It will be a new quarter tomorrow and a new tax year shortly after that. The Government keeps revising upwards the growth in the last quarter as we approach the election. I now understand they are claiming growth of 4% for the 3 months to December 2010. This may or may not be true, we all know what can be done with statistics.
What has struck me over the recession is the disparity of performance in specific sectors between different businesses. It has, on reflection, been a business bloodbath. Not as bad as it could have been but nonetheless bad enough.
What I mean by disparity is that similar businesses within a stones throw of each other have seen significantly different performances over this last year and I have been thinking about this a fair bit.
I speak to a very large number of small businesses over the course of a month in a mixture of sales and service roles: sometimes I am selling, sometimes I am doing. What I have found is that businesses can be classified into 2 very distinct groups: ones that sell and ones that don’t. This sounds blindingly obvious, but actually it is not.
When times are good and customers are queuing up at the door, it is very tempting to take orders, fill capacity and fool yourself you are running a good business. It is only when times are bad and reality bites that businesses operating like this find out, to the cost of all concerned, that they are not good businesses at all and the reason is as follows.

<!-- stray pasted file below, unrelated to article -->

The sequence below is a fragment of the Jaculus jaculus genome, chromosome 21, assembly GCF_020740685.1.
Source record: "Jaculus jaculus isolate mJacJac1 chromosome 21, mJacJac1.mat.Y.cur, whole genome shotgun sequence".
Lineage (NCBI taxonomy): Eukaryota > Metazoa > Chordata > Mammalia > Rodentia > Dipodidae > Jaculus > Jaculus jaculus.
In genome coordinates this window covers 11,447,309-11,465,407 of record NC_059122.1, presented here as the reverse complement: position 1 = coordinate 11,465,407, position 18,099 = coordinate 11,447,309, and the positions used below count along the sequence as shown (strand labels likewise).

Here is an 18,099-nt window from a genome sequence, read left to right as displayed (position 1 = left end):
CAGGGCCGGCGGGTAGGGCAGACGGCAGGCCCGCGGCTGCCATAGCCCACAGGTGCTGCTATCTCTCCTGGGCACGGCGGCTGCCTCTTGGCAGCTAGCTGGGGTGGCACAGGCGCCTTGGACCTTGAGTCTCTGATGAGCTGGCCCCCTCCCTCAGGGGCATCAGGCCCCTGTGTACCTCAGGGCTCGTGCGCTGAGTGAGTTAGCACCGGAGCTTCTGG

If unlike the above business, you are a business when times are good and the customers are queuing up at the door, has selling mechanism, at even a small level, then when things are bad you have a sales mechanism to fall back on. That is, you simply ramp up the sales operation to fill the capacity slack.
So type one business is an ‘order taking’ business not a ‘selling’ business and this type of business has suffered very badly in the down turn. The second type of business will also have suffered, but not nearly so much as they have been able to ramp up the sales operation to fill the gaps.
If the government is correct, then significant new growth lies ahead from 2011 onwards – a good time, if any there was one, to ramp up the selling and become a selling business.